Independent filmmaker, Gary Hustwit, is sharing some of his work online for free during the COVID-19 lockdowns. Gary’s excellent documentary on legendary designer, Dieter Rams, is available from tomorrow for one week only. I will be watching it again and recommend it to everyone.
“You cannot understand good design if you do not understand people,” says Rams, who is often described as the father of modern product design. Dieter’s core principles will chime with any classic Porsche aficionado, as they had an undeniable influence on Ferry Porsche’s design team. Rams’ famous ten principles state that good design:
makes a product useful
makes a product understandable
is long lasting
is thorough down to the last detail
is environmentally friendly
is as little design as possible
The philosophy is summed up as “less, but better” and that is just how this documentary is shot. Everything is considered and measured. The addition of a soundtrack by the great Brian Eno is perfect simpatico.
About Gary Hustwit
I can’t remember how I found Gary Hustwit: it might have been credits in the “Abstract” series on Netflix. However it happened, it was a good day. Gary’s journey into creating unforgettable design documentaries wended its way through an early career releasing punk music for SST Records, running an independent book publishers, founding a media website and eventually opening an independent DVD label: Plexifilm. Work released through Plexifilm included films by Andy Warhol and David Byrne and encouraged Hustwit to create his own content.
Hustwit’s directorial debut came in 2007, with the release of ‘Helvetica’: a feature-length documentary about graphic design and typography. The first in a trilogy of work on design, it was followed by 2009’s ‘Objectified’ (covering industrial and product design) and ‘Urbanized’: a 2011 documentary about the design of cities.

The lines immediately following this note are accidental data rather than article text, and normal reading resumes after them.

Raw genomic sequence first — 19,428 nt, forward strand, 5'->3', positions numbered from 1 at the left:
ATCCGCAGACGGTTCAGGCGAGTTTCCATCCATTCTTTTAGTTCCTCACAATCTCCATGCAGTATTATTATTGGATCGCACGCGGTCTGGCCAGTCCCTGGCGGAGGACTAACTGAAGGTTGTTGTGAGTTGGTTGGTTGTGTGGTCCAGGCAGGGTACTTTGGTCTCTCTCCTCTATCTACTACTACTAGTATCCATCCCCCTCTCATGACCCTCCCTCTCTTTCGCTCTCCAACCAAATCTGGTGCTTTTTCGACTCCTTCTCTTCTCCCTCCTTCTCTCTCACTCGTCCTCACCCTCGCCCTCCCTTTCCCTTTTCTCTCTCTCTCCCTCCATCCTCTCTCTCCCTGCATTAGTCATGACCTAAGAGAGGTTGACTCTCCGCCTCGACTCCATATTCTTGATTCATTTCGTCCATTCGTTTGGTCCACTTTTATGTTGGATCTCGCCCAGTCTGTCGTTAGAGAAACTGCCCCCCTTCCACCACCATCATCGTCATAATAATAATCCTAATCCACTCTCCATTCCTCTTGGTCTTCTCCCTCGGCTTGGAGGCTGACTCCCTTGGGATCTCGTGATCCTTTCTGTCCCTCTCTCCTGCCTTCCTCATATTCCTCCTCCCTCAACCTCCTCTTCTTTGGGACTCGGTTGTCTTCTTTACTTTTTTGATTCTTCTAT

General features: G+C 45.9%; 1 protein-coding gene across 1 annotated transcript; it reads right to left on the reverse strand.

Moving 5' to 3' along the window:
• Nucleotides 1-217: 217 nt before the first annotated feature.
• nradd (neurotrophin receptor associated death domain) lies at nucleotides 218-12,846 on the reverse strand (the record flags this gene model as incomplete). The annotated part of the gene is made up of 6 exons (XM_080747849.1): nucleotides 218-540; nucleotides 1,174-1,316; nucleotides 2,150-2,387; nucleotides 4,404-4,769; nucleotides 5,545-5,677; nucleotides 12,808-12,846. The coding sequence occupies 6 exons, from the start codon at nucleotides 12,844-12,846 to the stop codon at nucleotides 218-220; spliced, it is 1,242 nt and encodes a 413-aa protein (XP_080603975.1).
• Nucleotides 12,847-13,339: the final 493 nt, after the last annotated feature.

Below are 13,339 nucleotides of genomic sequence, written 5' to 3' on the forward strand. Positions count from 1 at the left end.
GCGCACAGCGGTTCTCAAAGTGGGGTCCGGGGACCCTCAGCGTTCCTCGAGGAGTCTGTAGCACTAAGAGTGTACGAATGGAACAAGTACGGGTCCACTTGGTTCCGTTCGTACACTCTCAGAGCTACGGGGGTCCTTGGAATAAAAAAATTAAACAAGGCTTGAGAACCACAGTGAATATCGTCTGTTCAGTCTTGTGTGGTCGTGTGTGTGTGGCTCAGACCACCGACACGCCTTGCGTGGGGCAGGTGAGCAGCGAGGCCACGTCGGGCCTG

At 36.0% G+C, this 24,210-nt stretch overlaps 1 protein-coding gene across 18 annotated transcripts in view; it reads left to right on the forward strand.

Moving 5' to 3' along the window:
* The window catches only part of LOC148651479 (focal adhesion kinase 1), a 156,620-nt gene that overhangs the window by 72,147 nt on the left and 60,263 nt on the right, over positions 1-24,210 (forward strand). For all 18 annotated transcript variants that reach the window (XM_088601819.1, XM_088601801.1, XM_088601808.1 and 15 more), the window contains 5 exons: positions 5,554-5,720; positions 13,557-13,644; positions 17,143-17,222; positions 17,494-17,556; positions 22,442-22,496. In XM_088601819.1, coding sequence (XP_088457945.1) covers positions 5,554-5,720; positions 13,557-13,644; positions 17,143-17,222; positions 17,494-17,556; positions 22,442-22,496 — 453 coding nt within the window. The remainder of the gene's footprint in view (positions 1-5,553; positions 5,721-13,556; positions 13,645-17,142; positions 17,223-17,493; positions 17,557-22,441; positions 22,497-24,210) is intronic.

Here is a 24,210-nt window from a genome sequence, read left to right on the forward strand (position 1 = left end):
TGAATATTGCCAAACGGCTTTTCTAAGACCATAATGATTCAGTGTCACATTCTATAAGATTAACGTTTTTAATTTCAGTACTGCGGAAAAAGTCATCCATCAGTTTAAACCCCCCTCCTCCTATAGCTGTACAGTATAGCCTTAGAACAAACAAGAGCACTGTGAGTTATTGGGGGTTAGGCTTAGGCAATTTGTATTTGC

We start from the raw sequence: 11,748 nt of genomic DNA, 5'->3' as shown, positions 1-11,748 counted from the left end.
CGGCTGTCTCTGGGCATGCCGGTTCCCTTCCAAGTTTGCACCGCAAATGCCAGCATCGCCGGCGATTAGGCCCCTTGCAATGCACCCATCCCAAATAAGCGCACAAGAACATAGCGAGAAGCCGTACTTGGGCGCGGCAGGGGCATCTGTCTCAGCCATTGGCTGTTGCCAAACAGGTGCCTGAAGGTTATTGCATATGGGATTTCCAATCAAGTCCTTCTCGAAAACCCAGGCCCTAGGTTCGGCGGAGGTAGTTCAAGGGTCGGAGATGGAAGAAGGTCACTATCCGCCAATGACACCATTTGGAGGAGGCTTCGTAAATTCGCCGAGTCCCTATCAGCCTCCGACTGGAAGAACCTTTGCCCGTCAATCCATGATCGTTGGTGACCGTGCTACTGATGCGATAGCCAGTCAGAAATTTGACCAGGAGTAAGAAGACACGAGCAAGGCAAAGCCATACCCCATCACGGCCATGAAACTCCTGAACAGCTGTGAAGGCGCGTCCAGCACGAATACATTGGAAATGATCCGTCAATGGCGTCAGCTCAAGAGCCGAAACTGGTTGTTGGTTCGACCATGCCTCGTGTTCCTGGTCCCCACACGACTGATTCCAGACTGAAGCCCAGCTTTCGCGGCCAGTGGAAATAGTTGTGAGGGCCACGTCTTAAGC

Gary’s feature-length 2018 documentary on Dieter Rams is a superb introduction to this exceptional design mind. Produced and directed by Hustwit, the director describes ‘Rams’ as “a documentary portrait of one of the most influential designers alive, and a rumination on consumerism, sustainability, and the future of design.”
About Dieter Rams
Dieter Rams was born in 1932 in Wiesbaden, Germany. While training as an architect at the Wiesbaden School of Art, Rams also completed a carpentry apprenticeship. He began his architectural career with a practice in Frankfurt, but his work soon caught the eye of the Braun brothers, Artur and Erwin. The brothers had taken control of the family firm after the sudden death of their father, Max, in 1951. They liked Rams’ design ideas and brought him to their company in 1955.
Rams served as Head of Design from 1961 to 1995, championing the relationship between form and function. Rams unified the identity of all Braun products, whatever their purpose. The success of this groundbreaking approach was no accident. Artur and Erwin Braun’s vision and the new design attitude personified by Rams were perfectly attuned.